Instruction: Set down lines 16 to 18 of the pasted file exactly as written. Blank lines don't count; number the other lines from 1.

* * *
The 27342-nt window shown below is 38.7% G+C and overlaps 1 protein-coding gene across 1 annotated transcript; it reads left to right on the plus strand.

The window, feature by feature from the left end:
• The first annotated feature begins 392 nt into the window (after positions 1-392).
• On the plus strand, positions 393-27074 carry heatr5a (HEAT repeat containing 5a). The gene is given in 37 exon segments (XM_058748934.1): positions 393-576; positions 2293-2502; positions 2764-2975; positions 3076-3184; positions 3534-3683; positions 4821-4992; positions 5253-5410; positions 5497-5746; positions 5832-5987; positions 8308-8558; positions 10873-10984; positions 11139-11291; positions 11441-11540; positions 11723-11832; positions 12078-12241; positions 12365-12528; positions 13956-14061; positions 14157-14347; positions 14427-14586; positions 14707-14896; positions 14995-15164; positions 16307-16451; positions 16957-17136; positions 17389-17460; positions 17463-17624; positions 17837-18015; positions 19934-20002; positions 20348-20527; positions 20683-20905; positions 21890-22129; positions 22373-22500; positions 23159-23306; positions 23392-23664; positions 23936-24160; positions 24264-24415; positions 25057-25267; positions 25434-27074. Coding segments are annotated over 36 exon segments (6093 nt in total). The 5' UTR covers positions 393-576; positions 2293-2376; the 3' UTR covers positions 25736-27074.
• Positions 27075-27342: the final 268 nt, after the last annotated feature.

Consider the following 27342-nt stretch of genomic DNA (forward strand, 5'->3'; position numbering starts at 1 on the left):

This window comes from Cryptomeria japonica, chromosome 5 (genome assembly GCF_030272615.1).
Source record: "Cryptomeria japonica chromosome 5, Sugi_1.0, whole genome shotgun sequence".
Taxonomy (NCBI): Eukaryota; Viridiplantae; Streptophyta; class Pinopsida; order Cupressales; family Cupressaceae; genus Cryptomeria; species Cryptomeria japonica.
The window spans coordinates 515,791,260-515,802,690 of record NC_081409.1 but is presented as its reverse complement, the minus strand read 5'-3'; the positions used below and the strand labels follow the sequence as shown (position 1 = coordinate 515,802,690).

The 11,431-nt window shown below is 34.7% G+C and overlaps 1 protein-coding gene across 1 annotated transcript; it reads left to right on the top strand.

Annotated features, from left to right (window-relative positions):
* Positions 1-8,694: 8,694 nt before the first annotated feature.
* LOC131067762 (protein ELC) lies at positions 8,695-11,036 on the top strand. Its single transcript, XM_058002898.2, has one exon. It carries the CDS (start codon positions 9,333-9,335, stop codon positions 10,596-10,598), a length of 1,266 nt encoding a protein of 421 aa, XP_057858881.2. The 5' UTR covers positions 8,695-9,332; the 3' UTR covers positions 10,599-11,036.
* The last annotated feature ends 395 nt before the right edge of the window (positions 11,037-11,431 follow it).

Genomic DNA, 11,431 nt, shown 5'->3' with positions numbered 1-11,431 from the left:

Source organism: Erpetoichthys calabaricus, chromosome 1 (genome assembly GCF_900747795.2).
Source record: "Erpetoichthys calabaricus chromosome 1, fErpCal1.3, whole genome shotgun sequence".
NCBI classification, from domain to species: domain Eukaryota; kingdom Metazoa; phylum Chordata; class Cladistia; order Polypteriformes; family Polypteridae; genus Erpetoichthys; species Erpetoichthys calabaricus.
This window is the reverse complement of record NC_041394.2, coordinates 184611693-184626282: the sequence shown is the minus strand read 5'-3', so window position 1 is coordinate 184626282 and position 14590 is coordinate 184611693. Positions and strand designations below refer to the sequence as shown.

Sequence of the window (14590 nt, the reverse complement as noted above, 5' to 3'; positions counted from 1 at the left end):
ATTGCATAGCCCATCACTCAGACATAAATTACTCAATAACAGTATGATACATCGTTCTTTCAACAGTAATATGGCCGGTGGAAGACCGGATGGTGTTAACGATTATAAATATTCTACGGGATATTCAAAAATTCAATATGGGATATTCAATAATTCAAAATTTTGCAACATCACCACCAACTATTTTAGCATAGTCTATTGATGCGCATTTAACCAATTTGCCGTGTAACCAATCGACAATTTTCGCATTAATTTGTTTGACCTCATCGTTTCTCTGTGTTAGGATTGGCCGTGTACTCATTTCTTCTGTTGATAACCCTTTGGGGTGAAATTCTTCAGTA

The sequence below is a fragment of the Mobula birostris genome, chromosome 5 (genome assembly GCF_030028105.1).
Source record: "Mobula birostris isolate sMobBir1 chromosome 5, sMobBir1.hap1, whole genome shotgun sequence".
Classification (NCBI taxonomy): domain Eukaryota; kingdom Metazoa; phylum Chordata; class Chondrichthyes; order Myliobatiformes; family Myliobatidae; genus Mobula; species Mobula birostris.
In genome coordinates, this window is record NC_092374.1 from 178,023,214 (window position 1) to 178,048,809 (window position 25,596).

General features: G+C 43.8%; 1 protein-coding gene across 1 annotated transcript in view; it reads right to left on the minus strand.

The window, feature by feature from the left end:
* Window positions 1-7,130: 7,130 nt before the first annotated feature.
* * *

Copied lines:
Genomic DNA, 11,431 nt, shown 5'->3' with positions numbered 1-11,431 from the left:

Source organism: Erpetoichthys calabaricus, chromosome 1 (genome assembly GCF_900747795.2).
Source record: "Erpetoichthys calabaricus chromosome 1, fErpCal1.3, whole genome shotgun sequence".